Thursday, 9 January 2014   by www.news-medical.net    
MRI identifies 'hidden' fat that puts adolescents at risk for disease
Tuesday, 27 February 2007   by www.eurekalert.org    
New MR sequence helps radiologists more accurately evaluate abnormalities of the uterus and ovaries
Thursday, 23 April 2009   by www.eurekalert.org    
MRI Resources 
DICOM - Jobs - Non-English - Devices - Contrast Enhanced MRI - Claustrophobia
 
Adverse Reaction
 
Any abnormal reaction of a patient to an examination or procedure, like for example claustrophobia or side effects of MRI contrast agents.
A claustrophobic attack is MRI scanner dependent and more rare with an open MRI. An adverse reaction with magnetic resonance imaging contrast medium is very infrequent. In general, adverse reactions increase with the quantity of contrast media (usual dose of paramagnetic contrast agents is 0.1 mmol/kg) and also with the osmolarity of the compound.
Most frequently encountered adverse reactions are heat sensation, dizziness, nausea, hypotension due to vasodilatation, which can progress to hypotensive shock and anaphylactic reactions.
See also MRI Safety, Contrast Enhanced MRI, Breast MRI, and Cardiac MR imaging.
Radiology-tip.comSafety of Contrast Agents,  Anaphylactoid Reaction
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Radiology-tip.comUltrasound Contrast Agent Safety
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• View the DATABASE results for 'Adverse Reaction' (8).Open this link in a new window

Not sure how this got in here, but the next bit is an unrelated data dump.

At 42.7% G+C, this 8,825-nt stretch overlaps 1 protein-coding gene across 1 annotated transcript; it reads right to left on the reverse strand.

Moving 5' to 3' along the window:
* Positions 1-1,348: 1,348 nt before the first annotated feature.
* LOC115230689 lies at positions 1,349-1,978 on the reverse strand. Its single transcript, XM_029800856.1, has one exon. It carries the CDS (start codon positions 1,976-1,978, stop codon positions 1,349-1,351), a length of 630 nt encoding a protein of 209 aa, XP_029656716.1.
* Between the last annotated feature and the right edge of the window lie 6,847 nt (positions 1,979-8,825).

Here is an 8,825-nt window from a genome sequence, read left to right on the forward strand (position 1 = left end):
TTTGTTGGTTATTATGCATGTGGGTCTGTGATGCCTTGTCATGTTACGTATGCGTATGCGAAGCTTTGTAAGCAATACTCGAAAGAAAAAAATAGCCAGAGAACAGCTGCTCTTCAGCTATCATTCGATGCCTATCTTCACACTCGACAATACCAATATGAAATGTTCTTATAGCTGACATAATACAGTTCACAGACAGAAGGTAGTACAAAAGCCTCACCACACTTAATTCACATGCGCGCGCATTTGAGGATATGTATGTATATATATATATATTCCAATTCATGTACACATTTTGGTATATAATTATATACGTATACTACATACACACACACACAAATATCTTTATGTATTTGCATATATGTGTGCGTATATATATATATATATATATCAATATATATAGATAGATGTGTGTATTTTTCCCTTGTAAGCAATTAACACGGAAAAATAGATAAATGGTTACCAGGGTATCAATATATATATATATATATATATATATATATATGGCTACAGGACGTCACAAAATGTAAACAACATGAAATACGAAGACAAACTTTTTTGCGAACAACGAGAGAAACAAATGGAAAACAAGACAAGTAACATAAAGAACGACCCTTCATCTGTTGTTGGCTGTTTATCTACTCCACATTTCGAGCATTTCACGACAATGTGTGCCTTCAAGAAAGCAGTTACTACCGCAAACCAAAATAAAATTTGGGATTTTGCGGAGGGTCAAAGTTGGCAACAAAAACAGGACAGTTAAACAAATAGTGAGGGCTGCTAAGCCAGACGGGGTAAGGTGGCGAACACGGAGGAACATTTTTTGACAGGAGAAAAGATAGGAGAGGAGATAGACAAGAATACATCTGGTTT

Further Reading:
  Basics:
Contrast Agents: Safety Profile
   by www.clinical-mri.com    
  News & More:
Questions and Answers on Gadolinium-Based Contrast Agents
Friday, 9 January 2009   by www.fda.gov    
Searchterm 'contrast enhanced mri' was also found in the following services: 
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News  (18)  Resources  (3)  
 
Blood Brain BarrierInfoSheet: - Contrast Agents - 
Intro, Overview, 
Characteristics, 
Types of, 
etc.
 
The brain tissue is provided with a tight endothelial layer on vessels that acts as a filter for substances that reach the brain through the blood stream. This filter is called the blood brain barrier.
The blood brain barrier is responsible for the absence of contrast agent enhancement in normal brain tissue after administration of the iodinated or paramagnetic contrast media used in brain MRI and computed tomography (CT) diagnostic. The absence of contrast uptake in normal tissue provides the basis for differentiation from pathological brain tissue, which is conversely characterized by a disruption of the blood brain barrier.
See also Contrast Enhanced MRI, MRI Safety, Adverse Reaction.
 
Images, Movies, Sliders:
 MRI Orbita T1  Open this link in a new window